How to: use dbt with Impala on Cloudera Data Warehouse 

Installing dbt

To use dbt with Impala, you need the following python packages: dbt-core, dbt-impala and impyla.


Start by cloning the demo repository at with:

git clone


Inside this repo is a file called requirements.txt, which you can use to install the python dependencies. Install the requirements using pip:

pip install -r requirements.txt

Setup CDP

To work with Impala in CDP, we need two things - an Impala Virtual Warehouse (part of Cloudera Data Warehouse) and a user to run queries.



For this demo, we will use a Machine User created inside CDP as the user running queries. Inside CDP > User Management, add a new Machine User and set the workload password. 


The steps for this are documented here:

  1. Creating a Machine User
  2. Setting the workload password

With the user created & the workload password set, take a note of the Workload username & password. Notice in the below screenshot, for a Machine User called ‘cia_test_user’ the workload username is ‘srv_cia_test_user’.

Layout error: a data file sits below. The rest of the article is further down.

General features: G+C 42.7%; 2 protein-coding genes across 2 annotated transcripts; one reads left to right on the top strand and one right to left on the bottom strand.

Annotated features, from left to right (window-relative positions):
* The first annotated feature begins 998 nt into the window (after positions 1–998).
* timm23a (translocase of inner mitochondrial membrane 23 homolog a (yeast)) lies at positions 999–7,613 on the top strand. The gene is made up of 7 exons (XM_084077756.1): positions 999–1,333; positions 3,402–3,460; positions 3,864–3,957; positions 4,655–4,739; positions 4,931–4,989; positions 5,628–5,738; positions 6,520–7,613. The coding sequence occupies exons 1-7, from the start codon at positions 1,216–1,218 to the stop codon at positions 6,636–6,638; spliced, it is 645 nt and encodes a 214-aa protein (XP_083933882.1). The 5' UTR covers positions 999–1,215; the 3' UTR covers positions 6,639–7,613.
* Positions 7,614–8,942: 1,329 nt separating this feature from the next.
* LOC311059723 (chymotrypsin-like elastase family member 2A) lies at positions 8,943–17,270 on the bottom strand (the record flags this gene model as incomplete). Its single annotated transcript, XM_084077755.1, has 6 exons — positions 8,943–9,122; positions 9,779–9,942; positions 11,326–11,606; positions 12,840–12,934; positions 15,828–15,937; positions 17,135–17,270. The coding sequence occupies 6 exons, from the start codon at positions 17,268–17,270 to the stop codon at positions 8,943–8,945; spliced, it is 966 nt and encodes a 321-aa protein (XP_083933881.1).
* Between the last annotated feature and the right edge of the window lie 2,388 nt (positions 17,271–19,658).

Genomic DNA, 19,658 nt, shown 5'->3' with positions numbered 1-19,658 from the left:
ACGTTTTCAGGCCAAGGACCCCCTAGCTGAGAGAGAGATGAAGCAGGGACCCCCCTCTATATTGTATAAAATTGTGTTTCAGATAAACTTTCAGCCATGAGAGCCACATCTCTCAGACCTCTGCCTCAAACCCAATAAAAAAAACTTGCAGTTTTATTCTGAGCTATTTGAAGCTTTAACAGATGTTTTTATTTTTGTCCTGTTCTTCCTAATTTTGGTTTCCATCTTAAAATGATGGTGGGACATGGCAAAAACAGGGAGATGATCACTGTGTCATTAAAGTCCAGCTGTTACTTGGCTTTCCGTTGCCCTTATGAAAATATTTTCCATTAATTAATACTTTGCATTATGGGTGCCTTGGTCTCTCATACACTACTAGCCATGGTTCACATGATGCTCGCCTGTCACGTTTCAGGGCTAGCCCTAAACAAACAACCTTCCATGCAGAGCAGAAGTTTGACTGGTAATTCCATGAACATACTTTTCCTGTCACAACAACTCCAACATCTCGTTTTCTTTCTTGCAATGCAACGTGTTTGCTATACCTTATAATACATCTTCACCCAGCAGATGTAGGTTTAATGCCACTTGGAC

Keep the workload user & password details handy for later.


Cloudera Data Warehouse Impala

We will be using Impala through Cloudera Data Warehouse - a cloud-native, auto-scaling deployment of Impala.


Start by activating your CDW Environment as documented here: 


This will create a default database catalog, which we will use in this demo. You are able to create non-default database catalogs, as documented here: 


Next, create an Impala Virtual Warehouse connected to the default database catalog, as documented here: 


The following settings we will be used for Impala Virtual Warehouse in this demo: